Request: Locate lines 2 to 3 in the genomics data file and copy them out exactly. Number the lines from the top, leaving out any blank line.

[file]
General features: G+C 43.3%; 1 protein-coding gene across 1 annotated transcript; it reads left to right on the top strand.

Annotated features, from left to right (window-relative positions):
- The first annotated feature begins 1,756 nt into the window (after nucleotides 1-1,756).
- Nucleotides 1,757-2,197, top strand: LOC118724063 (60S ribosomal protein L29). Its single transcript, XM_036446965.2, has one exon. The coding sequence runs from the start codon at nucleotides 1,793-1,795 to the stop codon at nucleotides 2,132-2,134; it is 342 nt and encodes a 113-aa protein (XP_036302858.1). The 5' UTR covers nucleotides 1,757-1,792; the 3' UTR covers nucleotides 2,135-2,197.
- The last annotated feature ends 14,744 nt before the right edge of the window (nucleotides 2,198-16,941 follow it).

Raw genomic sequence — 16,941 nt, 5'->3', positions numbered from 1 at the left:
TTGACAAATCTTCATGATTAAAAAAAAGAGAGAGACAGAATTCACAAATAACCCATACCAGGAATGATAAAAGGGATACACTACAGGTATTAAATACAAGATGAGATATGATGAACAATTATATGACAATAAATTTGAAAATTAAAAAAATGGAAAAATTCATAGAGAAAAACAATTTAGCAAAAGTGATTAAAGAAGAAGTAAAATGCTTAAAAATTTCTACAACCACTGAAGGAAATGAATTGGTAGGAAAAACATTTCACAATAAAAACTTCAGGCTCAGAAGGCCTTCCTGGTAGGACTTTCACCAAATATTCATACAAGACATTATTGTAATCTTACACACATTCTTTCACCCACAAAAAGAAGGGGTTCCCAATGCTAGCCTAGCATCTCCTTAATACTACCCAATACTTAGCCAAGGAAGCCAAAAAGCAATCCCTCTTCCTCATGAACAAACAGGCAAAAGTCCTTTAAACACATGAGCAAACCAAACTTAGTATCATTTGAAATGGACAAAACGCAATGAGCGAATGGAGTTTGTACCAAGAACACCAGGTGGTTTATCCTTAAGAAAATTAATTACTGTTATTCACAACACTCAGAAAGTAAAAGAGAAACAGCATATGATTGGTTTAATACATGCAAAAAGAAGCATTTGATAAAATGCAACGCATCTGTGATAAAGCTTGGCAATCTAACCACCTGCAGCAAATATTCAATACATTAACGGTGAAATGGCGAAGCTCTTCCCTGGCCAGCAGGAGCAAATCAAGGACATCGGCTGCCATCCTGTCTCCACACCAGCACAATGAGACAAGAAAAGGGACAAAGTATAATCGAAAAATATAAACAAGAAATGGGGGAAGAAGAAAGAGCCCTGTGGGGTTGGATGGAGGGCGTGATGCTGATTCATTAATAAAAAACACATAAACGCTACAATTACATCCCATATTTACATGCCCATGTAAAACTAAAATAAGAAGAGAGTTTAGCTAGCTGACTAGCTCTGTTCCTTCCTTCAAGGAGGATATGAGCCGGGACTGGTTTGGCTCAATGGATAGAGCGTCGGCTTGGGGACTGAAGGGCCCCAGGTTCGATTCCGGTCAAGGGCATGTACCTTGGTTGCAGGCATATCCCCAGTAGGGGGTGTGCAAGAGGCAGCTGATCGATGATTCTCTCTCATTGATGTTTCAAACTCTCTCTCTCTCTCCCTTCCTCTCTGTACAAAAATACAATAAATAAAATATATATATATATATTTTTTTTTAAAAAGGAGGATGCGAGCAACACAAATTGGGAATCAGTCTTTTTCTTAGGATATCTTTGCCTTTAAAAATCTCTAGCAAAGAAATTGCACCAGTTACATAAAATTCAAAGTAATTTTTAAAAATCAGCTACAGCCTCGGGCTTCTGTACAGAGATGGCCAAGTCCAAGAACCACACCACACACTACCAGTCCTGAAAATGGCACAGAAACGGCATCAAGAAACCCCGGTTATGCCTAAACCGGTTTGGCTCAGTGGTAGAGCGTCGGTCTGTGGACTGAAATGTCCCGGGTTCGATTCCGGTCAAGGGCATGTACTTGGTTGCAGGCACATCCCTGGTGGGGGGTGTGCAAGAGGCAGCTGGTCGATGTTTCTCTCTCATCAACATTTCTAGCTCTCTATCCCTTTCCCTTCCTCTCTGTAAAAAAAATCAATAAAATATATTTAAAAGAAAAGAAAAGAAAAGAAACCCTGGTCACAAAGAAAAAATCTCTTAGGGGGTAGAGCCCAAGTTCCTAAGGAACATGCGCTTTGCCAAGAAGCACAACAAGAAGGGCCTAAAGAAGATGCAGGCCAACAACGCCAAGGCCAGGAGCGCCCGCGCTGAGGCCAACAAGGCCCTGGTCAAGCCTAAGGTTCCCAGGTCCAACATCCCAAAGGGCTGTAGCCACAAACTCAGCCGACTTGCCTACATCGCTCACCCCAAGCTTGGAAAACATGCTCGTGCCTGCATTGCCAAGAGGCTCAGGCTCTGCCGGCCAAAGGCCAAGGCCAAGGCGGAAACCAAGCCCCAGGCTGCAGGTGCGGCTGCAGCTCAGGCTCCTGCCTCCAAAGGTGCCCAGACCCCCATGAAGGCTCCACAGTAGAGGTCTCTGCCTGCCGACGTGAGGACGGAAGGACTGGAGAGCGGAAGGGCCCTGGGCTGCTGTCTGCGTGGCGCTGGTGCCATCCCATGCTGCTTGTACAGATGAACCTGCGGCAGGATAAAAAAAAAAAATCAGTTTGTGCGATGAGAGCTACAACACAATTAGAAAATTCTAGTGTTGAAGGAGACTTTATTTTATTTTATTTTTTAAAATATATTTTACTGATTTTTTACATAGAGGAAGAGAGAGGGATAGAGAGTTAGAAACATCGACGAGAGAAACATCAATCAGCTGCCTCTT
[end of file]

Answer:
Annotated features, from left to right (window-relative positions):
- The first annotated feature begins 1,756 nt into the window (after nucleotides 1-1,756).